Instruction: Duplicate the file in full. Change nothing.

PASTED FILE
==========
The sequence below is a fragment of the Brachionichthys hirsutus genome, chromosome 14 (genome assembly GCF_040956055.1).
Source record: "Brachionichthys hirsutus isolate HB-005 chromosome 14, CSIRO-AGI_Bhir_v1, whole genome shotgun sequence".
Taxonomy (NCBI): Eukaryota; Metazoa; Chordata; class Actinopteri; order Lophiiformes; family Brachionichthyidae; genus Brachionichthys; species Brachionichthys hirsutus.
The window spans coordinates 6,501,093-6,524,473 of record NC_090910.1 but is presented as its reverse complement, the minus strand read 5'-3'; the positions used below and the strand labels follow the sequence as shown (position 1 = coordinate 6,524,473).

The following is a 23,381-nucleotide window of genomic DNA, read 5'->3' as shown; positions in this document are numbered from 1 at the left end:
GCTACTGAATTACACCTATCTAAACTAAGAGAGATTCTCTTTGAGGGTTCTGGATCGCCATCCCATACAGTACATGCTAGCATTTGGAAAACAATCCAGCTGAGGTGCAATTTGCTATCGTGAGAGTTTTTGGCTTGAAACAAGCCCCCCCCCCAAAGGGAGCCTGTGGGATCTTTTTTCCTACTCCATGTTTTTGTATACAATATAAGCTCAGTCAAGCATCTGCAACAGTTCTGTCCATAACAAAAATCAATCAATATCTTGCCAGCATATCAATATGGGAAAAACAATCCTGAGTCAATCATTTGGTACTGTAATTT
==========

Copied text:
The sequence below is a fragment of the Brachionichthys hirsutus genome, chromosome 14 (genome assembly GCF_040956055.1).
Source record: "Brachionichthys hirsutus isolate HB-005 chromosome 14, CSIRO-AGI_Bhir_v1, whole genome shotgun sequence".
Taxonomy (NCBI): Eukaryota; Metazoa; Chordata; class Actinopteri; order Lophiiformes; family Brachionichthyidae; genus Brachionichthys; species Brachionichthys hirsutus.
The window spans coordinates 6,501,093-6,524,473 of record NC_090910.1 but is presented as its reverse complement, the minus strand read 5'-3'; the positions used below and the strand labels follow the sequence as shown (position 1 = coordinate 6,524,473).

The following is a 23,381-nucleotide window of genomic DNA, read 5'->3' as shown; positions in this document are numbered from 1 at the left end:
GCTACTGAATTACACCTATCTAAACTAAGAGAGATTCTCTTTGAGGGTTCTGGATCGCCATCCCATACAGTACATGCTAGCATTTGGAAAACAATCCAGCTGAGGTGCAATTTGCTATCGTGAGAGTTTTTGGCTTGAAACAAGCCCCCCCCCCAAAGGGAGCCTGTGGGATCTTTTTTCCTACTCCATGTTTTTGTATACAATATAAGCTCAGTCAAGCATCTGCAACAGTTCTGTCCATAACAAAAATCAATCAATATCTTGCCAGCATATCAATATGGGAAAAACAATCCTGAGTCAATCATTTGGTACTGTAATTT